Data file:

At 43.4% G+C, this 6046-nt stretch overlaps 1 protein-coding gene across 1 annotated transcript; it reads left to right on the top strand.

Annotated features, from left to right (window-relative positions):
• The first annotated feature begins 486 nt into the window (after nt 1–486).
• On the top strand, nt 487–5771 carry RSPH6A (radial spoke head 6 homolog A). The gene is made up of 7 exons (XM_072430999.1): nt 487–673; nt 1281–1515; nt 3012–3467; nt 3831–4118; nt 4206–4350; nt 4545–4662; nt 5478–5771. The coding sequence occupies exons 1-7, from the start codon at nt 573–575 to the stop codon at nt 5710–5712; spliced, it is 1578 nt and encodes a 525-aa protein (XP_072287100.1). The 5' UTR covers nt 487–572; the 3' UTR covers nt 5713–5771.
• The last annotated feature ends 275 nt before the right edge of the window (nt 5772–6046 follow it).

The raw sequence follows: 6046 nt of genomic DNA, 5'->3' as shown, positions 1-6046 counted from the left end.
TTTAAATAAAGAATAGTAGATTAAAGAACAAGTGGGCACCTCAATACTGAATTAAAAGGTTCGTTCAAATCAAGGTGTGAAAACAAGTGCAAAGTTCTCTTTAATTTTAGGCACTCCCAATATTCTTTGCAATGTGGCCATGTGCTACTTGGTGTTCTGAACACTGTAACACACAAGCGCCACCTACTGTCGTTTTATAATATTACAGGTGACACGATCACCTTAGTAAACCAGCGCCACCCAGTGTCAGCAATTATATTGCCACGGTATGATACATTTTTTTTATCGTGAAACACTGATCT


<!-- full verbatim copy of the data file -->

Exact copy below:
At 43.4% G+C, this 6046-nt stretch overlaps 1 protein-coding gene across 1 annotated transcript; it reads left to right on the top strand.

Annotated features, from left to right (window-relative positions):
• The first annotated feature begins 486 nt into the window (after nt 1–486).
• On the top strand, nt 487–5771 carry RSPH6A (radial spoke head 6 homolog A). The gene is made up of 7 exons (XM_072430999.1): nt 487–673; nt 1281–1515; nt 3012–3467; nt 3831–4118; nt 4206–4350; nt 4545–4662; nt 5478–5771. The coding sequence occupies exons 1-7, from the start codon at nt 573–575 to the stop codon at nt 5710–5712; spliced, it is 1578 nt and encodes a 525-aa protein (XP_072287100.1). The 5' UTR covers nt 487–572; the 3' UTR covers nt 5713–5771.
• The last annotated feature ends 275 nt before the right edge of the window (nt 5772–6046 follow it).

The raw sequence follows: 6046 nt of genomic DNA, 5'->3' as shown, positions 1-6046 counted from the left end.
TTTAAATAAAGAATAGTAGATTAAAGAACAAGTGGGCACCTCAATACTGAATTAAAAGGTTCGTTCAAATCAAGGTGTGAAAACAAGTGCAAAGTTCTCTTTAATTTTAGGCACTCCCAATATTCTTTGCAATGTGGCCATGTGCTACTTGGTGTTCTGAACACTGTAACACACAAGCGCCACCTACTGTCGTTTTATAATATTACAGGTGACACGATCACCTTAGTAAACCAGCGCCACCCAGTGTCAGCAATTATATTGCCACGGTATGATACATTTTTTTTATCGTGAAACACTGATCT